The Starr Report: Hope loses patience with the homeboy made good

WHEN BILL Clinton first semi-apologised to the nation on 17 August, the God-fearing folk of his little Arkansas home town - population 11,201 at the last count - were not really listening. They were attending the town's biggest event of the year, the four-day Hope Annual Watermelon Festival.

As always, the Bright family won the top prize, with a melon that at 200lb-plus weighed more than the President. But there was a sense of disappointment that Jason Bright, grandson of the legendary Ivan, could not match his 1985 Guinness Book of Records watermelon of 260lb.

When the festival was over, folk got to talking about the town's most famous son, William Jefferson Blythe IV (his real father, William Blythe of Texas, died in a car crash three months before young Bill was born). They have been talking about young Bill ever since, mostly in the City Bakery, the centre of the action in a town that is very Protestant and very dry. Alcohol is banned.

The President's birthplace ("Well, he was actually born in the Julia Chester hospital, now a funeral parlour, but he was brought here a couple of hours later," I was told) is a two-storey wooden house, white with dark-green trim, at 117 South Hervey Street, surrounded by a white fence.

It is now a museum, refurbished and furnished (with the help of the President's late mother, Virginia Clinton) in the style of the early Fifties, including a cot that replicates the one where the future president slept.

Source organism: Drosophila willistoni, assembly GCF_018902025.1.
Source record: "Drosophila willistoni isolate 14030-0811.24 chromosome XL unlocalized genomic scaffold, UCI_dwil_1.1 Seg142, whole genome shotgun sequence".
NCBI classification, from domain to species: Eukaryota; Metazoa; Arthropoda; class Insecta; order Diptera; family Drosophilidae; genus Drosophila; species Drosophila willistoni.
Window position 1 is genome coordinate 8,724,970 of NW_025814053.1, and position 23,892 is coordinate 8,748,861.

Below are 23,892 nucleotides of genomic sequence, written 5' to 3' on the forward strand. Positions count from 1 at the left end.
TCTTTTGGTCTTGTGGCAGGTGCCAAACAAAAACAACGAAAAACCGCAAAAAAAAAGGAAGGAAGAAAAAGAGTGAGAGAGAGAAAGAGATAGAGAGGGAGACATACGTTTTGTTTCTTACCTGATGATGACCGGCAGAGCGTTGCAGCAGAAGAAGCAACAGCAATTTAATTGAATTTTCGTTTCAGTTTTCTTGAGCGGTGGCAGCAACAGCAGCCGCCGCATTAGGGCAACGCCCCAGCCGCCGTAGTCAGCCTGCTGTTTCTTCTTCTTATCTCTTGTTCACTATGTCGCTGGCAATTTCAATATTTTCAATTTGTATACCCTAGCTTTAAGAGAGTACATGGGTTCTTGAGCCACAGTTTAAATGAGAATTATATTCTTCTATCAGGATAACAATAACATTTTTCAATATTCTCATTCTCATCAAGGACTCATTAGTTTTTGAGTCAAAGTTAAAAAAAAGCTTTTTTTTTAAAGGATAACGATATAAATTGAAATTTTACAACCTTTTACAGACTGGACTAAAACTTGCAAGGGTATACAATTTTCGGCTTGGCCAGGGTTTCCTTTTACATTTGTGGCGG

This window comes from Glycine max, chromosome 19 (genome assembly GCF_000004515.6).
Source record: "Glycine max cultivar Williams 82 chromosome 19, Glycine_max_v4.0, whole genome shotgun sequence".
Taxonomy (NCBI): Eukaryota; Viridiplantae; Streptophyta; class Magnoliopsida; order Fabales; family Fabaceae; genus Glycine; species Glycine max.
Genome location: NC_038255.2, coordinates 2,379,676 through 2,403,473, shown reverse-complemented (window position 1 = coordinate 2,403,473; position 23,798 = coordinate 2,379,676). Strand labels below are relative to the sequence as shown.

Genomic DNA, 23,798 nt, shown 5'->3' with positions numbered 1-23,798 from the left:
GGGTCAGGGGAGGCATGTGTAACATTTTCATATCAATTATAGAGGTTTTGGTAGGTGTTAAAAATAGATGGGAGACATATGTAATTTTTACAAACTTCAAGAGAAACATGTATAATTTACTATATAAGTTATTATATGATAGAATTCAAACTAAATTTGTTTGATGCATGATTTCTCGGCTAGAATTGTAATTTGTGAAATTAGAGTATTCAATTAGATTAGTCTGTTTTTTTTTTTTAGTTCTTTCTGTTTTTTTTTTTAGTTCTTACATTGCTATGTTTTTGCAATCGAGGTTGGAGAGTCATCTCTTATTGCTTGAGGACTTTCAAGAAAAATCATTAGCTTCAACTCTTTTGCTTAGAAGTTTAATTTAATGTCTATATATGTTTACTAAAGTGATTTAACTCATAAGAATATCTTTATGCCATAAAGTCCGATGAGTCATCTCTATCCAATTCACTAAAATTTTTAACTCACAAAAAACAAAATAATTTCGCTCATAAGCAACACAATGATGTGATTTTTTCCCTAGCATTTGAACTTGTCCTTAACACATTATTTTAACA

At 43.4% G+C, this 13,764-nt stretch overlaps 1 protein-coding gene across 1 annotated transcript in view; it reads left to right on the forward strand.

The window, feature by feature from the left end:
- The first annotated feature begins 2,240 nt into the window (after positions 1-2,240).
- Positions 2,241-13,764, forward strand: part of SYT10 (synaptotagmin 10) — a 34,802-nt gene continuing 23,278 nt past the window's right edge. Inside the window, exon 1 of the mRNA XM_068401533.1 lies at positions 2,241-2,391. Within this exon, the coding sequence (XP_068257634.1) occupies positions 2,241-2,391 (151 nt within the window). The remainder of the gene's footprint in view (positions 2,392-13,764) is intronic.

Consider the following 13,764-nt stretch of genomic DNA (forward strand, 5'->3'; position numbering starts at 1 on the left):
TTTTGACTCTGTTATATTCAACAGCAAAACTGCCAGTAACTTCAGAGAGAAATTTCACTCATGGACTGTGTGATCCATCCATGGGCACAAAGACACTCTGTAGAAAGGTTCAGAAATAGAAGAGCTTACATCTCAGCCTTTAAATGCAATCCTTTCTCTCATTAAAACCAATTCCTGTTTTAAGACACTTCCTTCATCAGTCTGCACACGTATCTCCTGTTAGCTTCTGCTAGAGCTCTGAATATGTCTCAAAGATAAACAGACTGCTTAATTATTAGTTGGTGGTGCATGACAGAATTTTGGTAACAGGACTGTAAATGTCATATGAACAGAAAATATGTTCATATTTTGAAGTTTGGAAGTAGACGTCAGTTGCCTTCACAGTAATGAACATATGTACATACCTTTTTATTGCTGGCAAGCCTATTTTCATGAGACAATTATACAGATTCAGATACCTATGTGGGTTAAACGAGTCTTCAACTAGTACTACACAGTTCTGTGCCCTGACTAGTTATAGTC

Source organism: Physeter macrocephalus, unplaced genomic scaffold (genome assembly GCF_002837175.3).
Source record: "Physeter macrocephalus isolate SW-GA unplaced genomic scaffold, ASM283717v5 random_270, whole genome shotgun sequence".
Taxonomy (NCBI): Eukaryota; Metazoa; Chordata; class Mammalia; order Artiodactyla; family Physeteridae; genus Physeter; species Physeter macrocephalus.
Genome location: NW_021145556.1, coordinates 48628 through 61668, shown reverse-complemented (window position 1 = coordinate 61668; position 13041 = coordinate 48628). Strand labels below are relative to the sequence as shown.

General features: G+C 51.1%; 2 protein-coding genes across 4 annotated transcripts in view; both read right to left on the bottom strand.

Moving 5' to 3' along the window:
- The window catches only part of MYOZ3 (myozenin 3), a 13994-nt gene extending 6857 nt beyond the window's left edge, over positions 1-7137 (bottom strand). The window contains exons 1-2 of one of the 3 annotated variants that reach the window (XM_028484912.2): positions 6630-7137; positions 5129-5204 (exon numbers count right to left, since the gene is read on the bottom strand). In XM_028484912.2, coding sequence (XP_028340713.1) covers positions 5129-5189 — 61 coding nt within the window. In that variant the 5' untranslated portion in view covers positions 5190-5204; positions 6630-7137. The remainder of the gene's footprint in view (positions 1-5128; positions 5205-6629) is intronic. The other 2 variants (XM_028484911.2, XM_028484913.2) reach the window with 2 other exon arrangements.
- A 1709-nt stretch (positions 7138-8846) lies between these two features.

"I'm extremely disappointed in him but I'm a Christian. And my Christian teaching is that God is a God of forgiveness, a God of second chances," said Beckie Moore, who runs the museum. "He told his mother at an early age he was going to be President. He loves people. He's a brilliant man, probably the best president we've ever had. At first I didn't want to believe the allegations were true. I was really, really hurt.

"But he's apologised 5,000 times. It breaks my heart that he continually has to say that to the American people."

In a town without cabs, and very rainy, Ms Moore took pity on me, shut down the museum and drove me around. She told me the President still had a few cousins here and lots of schoolfriends. His nurse and nanny, Wilma Booker, now in her seventies - "the first woman ever to touch him," she said, without any hint of irony - still lives here, but was not home.

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